English Toy Spaniel
Breed Group: Toy
Although smaller, English Toy Spaniels, called Charlies by their fans, are similar to the Cavalier King Charles Spaniel, and is close to the perfect “inside” dog in many ways. They are a sweet gentle breed who enjoys playing and the company of other dogs. They may be slightly more active than the Cavalier, quite active inside and a small dynamo of activity outside, but they need almost no exercise. Not quite as demonstrative of their love for family as the Cavalier, they still love to be loved. Unlike his Cavalier cousin, Charlies are reserved with strangers. With their easily managed size, they make an excellent choice for seniors. No matter what the senior activity level, they are always ready to join in everything but the most strenuous exercise. They make great traveling companions, with his tiny body easily slipping into a crate that fits under an airplane seat. So what are the challenges you might ask? Though small, he is a spaniel and may have more field instincts than you would expect from such a tiny dog. Because he loves to chase anything from butterflies to squirrels, to low-flying birds, a leash or fenced yard is a necessity for off-leash romps. And his tiny size makes him even more easily injured than the Cavalier. As a result, they are very poorly suited for a home with small children.
The English Toy Spaniel is a tiny dog, with large, dark brown eyes, giving them a sweet, gentle expression. Their coat is soft and silky with a slight wave and long feathering on their ears, legs, and tail. They have long feathery hair on their feet called slippers. English Toy Spaniels range between 9 and 10″ tall and weight between 8 and 15 pounds, though some are oversize. English Toy Spaniels need more coat care than their Cavalier King Charles Spaniel counterpart. Brush them at least twice a week, more when they are shedding. Like the Cavalier, trim the hair in their ears and the bottoms of their paws. Similar to Cavaliers, they shed fairly lightly. They do as well as most dogs in the cold but like other dogs with short muzzles, poorly in heat. English Toy Spaniels come in four colors: 1) Ruby, a rich red color, preferably with no white markings. 2) Blenheim, white with large patches of rich chestnut on the body and solid chestnut colored ears. The chestnut on the ears extends over the face and surrounds both eyes and leaves a wide white blaze running up the center of the face. Some dogs have a small chestnut patch, called the Blenheim Spot, at the top of the skull. 3) Prince Charles, a tri-Color with jet black markings over a white coat with deep tan markings on the cheeks, over the eyes and on the underside of the tail. 4) King Charles (not to be confused with the Cavalier King Charles Spaniel) is a Black and Tan color combination, jet black with deep tan markings on the cheeks, over the eyes, inside the ears, on the chest and legs, and on the underside of the tail. Some feel the Prince Charles and Blenheim colors are more active than the Ruby and King Charles varieties which tend to be more laid back. The Prince Charles and King Charles varieties tend to have the most luxurious coat.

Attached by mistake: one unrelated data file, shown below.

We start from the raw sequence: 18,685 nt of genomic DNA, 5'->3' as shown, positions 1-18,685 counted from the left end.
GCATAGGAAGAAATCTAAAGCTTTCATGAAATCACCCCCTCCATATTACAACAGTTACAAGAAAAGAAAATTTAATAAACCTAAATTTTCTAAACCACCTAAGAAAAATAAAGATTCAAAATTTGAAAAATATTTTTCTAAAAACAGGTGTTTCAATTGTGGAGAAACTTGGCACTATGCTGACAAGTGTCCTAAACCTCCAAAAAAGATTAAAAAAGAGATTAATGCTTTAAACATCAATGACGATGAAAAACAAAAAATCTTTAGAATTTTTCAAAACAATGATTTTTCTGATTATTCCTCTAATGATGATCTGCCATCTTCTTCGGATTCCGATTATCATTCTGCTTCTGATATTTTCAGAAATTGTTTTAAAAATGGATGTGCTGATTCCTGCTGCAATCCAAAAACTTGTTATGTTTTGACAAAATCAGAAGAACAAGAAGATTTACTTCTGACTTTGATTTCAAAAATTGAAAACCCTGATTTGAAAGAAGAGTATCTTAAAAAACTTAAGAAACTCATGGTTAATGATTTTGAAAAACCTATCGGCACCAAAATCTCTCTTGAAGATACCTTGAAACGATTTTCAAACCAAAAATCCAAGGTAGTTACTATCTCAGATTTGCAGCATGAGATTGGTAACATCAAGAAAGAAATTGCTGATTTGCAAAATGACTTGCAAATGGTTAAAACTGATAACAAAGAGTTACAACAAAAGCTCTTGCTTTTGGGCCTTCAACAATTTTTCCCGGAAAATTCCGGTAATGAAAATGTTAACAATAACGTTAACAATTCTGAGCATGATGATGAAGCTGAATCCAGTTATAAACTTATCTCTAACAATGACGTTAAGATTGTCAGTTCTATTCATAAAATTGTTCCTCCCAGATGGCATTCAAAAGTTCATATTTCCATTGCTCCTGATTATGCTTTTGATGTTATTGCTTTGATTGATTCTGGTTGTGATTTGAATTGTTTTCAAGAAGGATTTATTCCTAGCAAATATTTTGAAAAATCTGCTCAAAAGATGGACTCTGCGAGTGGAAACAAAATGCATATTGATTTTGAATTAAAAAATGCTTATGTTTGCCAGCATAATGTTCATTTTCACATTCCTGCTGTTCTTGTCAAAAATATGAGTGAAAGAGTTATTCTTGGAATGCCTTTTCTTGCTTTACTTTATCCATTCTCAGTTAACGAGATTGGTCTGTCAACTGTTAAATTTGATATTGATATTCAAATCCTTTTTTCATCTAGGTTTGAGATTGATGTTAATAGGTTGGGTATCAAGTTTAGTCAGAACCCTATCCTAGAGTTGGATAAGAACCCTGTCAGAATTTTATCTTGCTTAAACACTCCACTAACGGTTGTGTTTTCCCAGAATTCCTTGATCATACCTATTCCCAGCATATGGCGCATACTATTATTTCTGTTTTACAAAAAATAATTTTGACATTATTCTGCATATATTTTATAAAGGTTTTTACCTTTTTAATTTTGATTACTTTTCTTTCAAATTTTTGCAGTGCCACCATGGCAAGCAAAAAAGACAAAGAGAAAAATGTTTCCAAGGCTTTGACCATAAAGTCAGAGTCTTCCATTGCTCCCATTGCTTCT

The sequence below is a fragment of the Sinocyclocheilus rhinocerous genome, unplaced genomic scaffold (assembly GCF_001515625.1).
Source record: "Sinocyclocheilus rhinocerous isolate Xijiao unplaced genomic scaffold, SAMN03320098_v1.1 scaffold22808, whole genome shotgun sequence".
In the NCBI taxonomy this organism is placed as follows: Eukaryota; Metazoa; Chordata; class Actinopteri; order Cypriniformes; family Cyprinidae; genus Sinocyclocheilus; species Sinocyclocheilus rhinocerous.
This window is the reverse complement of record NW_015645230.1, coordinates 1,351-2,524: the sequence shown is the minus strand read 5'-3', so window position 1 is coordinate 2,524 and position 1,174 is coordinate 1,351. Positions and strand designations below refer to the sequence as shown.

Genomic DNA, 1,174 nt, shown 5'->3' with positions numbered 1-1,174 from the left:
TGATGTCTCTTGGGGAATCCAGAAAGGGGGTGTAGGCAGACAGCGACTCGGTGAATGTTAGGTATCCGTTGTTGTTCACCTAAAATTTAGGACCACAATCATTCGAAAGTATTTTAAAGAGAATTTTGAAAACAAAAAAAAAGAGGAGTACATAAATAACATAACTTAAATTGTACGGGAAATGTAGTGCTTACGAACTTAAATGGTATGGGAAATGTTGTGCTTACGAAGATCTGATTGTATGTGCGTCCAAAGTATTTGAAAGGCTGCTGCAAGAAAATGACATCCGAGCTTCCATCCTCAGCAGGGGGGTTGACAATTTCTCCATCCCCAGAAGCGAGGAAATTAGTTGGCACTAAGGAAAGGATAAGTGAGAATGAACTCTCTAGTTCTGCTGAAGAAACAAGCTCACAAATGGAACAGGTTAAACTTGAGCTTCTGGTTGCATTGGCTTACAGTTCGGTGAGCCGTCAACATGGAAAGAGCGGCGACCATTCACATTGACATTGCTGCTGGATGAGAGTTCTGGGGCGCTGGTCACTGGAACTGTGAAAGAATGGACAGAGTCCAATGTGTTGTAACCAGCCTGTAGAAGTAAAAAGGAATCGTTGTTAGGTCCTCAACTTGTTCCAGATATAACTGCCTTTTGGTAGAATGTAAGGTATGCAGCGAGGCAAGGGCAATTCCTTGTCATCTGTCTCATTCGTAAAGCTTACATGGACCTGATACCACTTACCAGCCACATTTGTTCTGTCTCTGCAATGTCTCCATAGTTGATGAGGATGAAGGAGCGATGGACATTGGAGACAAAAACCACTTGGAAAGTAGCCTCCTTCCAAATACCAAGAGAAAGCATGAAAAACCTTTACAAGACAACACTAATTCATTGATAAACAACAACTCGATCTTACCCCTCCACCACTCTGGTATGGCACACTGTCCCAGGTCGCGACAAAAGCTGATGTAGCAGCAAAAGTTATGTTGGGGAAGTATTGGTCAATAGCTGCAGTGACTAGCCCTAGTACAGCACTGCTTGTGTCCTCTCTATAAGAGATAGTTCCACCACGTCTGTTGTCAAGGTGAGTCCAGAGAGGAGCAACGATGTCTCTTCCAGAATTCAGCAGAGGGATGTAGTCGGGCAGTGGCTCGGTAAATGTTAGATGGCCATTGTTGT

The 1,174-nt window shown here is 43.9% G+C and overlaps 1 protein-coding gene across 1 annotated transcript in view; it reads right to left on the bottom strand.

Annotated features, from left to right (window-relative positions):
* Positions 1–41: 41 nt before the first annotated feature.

Make sure to socialize an English Toy Spaniel extremely well so they do not become shy. They have a stubborn streak and are not as easy to train as the Cavalier King Charles Spaniel. But they still make a wonderful choice for anyone who wants a loving lap dog.
English Toy Spaniel, King Charles color combination
Like their Cavalier cousin, Charlies do not have a long list of health problems in comparison to other breeds, but the ones it has are more devastating. Mitral Valve Disease and PDA are both diseases of the heart. Syringomyelia, a malformation of the skull that produces a progressive neurological disease is a significant problem as well. Finally, although the main registry for Hip Dysplasia has only a small number of English Toy Spaniels in their database, preliminary numbers indicate the condition affects about 1 in 4 dogs. Few Charlies live beyond the age of 12.
Much less popular than the Cavalier, according to the American Kennel Club, the English Toy Spaniel has between 200 and 300 dogs registered each year. This ranks them 123rd on the AKC list of most popular breeds.
The English Toy and Cavalier King Charles Spaniels share the same history. They began as a single breed, probably developed from crossing small spaniels with toy breeds from the Orient. King Charles II was so enamored by the Toy Spaniel of England, they became known as the King Charles Spaniel, the name that is still used in England today. In subsequent centuries, the King Charles Spaniel was reduced in size and given a rounder head with a less prominent muzzle through selective breeding. In America, the name was changed to the English Toy Spaniel.
As a result of being similar, many people find themselves comparing the English Toy Spaniel to the Japanese Chin. The English Toy Spaniel is heavier in build, and most people consider him less athletic, and more reserved than the Japanese Chin. King Charles II so loved these dogs he decreed they were to be accepted in any public place, including the Houses of Parliament where animals were never allowed. Today, this decree is still in existence. Other notable owners of the breed are Kings Charles I, and James II, Queen Victoria, the Duke of Marlborough, Marie-Josèphine-Rose de Beauharnais (better known as Napoleon’s wife, Josephine), and Mary Queen of Scots. The national (US) breed club is the English Toy Spaniel Club of America.
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